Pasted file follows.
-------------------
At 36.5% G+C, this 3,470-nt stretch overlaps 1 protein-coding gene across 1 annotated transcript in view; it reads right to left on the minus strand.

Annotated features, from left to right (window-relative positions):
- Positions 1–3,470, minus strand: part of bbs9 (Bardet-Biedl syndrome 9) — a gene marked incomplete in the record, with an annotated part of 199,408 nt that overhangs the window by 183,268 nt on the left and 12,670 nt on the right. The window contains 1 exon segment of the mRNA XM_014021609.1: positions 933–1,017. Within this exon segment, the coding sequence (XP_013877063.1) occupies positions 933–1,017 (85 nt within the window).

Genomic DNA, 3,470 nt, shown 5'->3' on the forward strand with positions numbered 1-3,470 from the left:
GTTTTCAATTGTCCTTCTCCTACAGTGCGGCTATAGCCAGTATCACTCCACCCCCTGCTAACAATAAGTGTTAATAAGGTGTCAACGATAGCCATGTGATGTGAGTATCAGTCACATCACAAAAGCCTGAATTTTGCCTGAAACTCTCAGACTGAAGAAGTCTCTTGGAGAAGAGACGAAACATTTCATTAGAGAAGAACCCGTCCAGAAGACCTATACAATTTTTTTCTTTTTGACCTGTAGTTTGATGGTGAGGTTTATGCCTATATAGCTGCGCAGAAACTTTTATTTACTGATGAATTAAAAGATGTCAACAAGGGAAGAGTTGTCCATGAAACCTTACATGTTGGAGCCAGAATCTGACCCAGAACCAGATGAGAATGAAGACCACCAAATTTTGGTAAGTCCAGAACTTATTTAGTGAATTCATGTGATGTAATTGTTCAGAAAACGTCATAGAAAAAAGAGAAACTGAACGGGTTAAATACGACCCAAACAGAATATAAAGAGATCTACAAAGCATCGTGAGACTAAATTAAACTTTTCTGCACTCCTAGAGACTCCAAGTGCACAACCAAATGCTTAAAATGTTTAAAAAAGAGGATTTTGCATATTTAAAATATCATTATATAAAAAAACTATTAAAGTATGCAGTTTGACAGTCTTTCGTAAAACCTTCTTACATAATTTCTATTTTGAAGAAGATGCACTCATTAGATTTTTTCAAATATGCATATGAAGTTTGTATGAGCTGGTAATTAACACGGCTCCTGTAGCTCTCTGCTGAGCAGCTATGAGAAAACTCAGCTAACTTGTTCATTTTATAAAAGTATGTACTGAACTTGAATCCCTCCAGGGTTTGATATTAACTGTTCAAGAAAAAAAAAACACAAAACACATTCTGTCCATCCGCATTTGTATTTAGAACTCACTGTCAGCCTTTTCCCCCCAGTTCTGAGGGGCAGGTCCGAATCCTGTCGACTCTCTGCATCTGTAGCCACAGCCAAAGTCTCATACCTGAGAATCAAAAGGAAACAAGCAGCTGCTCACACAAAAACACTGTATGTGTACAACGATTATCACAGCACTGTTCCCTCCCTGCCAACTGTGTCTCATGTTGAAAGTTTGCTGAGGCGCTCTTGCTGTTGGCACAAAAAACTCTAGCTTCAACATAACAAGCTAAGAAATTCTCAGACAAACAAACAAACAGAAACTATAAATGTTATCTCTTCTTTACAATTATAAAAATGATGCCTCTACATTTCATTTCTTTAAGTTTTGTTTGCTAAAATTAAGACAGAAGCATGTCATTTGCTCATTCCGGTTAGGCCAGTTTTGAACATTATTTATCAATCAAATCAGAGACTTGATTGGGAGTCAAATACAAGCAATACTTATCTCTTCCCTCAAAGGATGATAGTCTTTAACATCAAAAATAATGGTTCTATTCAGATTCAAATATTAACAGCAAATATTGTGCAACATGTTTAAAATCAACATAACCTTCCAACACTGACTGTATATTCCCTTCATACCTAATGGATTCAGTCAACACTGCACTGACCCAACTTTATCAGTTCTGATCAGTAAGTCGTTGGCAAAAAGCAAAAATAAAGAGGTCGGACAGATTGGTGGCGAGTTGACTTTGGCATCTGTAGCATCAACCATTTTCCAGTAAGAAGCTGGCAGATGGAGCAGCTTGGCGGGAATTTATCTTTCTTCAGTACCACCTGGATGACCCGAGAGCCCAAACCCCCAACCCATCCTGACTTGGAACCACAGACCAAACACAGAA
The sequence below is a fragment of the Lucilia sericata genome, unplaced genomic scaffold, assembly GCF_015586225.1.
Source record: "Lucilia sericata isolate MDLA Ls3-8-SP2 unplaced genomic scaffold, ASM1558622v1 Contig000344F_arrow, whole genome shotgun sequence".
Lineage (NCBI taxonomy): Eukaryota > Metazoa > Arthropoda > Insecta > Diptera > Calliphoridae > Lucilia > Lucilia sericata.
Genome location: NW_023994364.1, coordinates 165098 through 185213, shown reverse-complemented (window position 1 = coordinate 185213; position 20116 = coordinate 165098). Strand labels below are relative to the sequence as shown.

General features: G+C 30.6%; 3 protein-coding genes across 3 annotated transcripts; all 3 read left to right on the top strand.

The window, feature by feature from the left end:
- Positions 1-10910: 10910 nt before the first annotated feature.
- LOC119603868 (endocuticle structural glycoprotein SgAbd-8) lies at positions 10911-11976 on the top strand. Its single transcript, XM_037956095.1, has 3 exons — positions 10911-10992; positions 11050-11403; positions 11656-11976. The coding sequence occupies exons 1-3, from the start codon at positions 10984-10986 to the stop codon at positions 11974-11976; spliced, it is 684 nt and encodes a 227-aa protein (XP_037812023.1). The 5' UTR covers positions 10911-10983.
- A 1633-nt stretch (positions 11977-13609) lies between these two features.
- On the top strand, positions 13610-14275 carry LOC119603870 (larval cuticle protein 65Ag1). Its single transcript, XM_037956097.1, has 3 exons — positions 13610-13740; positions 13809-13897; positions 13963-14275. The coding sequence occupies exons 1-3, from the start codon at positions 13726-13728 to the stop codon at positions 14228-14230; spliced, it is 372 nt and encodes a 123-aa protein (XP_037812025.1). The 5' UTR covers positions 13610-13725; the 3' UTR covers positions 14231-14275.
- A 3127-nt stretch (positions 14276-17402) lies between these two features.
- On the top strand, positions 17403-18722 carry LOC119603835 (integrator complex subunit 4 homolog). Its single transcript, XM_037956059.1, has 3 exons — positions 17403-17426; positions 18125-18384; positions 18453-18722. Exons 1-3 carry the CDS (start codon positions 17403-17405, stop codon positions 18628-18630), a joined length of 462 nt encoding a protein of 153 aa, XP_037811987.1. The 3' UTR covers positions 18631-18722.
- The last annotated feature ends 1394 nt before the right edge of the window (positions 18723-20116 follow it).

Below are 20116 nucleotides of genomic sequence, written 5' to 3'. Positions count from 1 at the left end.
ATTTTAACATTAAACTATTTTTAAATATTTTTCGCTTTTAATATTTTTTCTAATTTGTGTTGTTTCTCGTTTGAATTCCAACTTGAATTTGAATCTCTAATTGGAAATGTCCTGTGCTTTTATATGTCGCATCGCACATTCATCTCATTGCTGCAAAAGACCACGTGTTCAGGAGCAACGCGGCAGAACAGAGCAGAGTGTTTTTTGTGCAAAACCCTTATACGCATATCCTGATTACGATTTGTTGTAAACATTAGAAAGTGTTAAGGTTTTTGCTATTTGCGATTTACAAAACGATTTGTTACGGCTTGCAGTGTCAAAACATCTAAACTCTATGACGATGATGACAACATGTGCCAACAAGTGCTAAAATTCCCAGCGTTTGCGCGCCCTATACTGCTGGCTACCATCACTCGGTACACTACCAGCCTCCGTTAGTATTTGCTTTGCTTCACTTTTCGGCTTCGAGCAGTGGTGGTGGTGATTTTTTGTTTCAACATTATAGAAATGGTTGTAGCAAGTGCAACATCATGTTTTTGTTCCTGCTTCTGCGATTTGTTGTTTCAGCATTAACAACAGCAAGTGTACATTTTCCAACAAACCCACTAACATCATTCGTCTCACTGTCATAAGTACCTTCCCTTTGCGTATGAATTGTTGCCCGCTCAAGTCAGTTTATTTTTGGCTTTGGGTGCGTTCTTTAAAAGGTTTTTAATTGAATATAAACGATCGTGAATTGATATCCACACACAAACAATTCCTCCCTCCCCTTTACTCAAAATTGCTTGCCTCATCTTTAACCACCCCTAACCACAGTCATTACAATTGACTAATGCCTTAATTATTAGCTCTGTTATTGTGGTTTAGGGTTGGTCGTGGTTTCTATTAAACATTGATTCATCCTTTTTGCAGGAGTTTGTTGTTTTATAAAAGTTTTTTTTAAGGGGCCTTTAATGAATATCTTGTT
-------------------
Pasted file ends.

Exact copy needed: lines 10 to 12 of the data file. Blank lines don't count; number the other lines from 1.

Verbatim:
General features: G+C 30.6%; 3 protein-coding genes across 3 annotated transcripts; all 3 read left to right on the top strand.

The window, feature by feature from the left end:
- Positions 1-10910: 10910 nt before the first annotated feature.